These are just a few things I want to instill in my children. When I think about the world and what would make it a better place (other than the obvious answer of Jesus) I come to the conclusion that if people were honest, kind and compassionate we would be a much safer, happier, peaceful world.
I think integrity is taught. I asked this a while ago if people thought integrity was something we were born with or we were taught and the answers I received were all over the map. But here is my argument: My kids weren't taught how to lie, they just were deceitful at some point (around 3) and I had to teach them that we ALWAYS tell the truth, even if it's not comfortable. There are families out there who don't stress integrity and make it a requirement in their home. I, however, do. Kindness gets you in the door, but if people don't believe a word you say you won't get to stay there very long.
Kindness is imperative as well. You know those people who seem to not have a kind bone in their body? The ones who are critical and judgmental of everyone and everything? I don't know about you, but personally after spending just a smidgen of time with them, I'm pretty convinced that if I never spent any time with them ever again, I would probably benefit from their absence. I start out our days reminding the kids of the passage of scripture in Phillippians 2 where it talks about going about our day with no (my paraphrase) arguing, whining or fighting but make sure their "lights" are super shiny. All day long, when my kids start being selfish with toys or even if I start getting grumpy we will remind each other to be shiny. If we aren't kind, then we aren't shiny. And if we aren't shiny, then we are missing the whole point.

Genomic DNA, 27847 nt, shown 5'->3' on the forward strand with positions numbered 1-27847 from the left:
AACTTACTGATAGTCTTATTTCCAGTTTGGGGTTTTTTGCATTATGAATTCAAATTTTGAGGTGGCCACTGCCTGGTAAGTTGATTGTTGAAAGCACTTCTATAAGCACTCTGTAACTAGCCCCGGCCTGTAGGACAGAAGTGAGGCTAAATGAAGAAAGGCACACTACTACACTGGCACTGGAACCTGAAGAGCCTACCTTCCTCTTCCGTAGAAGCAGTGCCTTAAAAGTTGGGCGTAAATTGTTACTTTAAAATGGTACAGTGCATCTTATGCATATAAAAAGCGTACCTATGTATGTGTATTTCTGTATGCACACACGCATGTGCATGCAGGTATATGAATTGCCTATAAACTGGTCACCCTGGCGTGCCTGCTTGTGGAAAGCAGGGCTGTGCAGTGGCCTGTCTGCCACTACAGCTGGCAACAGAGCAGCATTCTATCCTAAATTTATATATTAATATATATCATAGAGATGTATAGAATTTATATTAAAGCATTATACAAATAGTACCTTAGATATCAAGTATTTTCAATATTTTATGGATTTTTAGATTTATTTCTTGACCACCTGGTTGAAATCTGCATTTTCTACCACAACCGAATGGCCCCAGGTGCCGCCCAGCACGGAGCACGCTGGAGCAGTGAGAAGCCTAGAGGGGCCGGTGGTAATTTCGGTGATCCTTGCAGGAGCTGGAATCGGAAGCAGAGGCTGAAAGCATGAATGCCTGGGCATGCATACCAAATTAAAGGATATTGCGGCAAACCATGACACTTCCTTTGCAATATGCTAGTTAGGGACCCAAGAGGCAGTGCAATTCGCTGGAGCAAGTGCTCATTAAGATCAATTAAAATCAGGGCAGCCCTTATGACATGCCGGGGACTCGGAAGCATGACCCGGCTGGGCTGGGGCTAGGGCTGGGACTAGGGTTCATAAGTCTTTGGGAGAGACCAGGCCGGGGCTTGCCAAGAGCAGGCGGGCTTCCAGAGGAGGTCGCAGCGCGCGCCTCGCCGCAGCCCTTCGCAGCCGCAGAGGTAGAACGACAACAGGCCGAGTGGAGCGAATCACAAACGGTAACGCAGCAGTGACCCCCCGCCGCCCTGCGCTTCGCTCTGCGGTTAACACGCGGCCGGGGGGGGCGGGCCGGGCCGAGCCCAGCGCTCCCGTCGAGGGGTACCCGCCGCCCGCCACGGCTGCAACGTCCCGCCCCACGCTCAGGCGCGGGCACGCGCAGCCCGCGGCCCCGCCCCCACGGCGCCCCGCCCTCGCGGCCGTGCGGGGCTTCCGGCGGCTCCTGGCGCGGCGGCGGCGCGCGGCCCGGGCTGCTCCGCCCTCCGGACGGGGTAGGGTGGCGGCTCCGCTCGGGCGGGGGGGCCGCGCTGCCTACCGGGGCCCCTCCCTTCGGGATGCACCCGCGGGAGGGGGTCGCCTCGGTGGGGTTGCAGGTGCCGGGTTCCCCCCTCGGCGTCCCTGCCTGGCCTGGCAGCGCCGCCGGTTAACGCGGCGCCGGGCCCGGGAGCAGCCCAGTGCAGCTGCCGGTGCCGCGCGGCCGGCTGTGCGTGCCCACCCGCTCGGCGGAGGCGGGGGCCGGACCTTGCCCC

Compassion is the hard one...or at least for me. I definitely don't major in compassion, well, even minor in it for that matter. Often times when people are suffering through consequences of their poor decisions, I struggle with having any compassion at all for them since I strongly believe that every action has a reaction and we just have to learn to deal with it or make better choices. As I get older, I am beginning to understand grace and mercy a little better and how to be more generous with it. But there is a different kind of compassion that I'm talking about. The kind of compassion for people who are hurting and struggling due to no fault of their own. The people who can't walk. The people who are blind. The people who can't talk. The people without family or friend support.
How do you teach your children about people who are "different" due to know choice of their own? Are you uncomfortable around those people afraid you might say the wrong thing or offend them? Do you avoid those individuals in the store so no awkward moment can arise? Or do you say hi to them like you would any other person? Do you offer help when you see they need it? Do you talk with your children about why they are in a wheelchair or using their hands to talk? Do you gawk at little people, or do you explain to your children why they are their height and talk about them like they are just like us?
What are you teaching your children?
P.S. The pictures of Lily and Will are from our day at the farm - that's why they are covered in dirt. Ok, who am I kidding? Lily is always covered in dirt.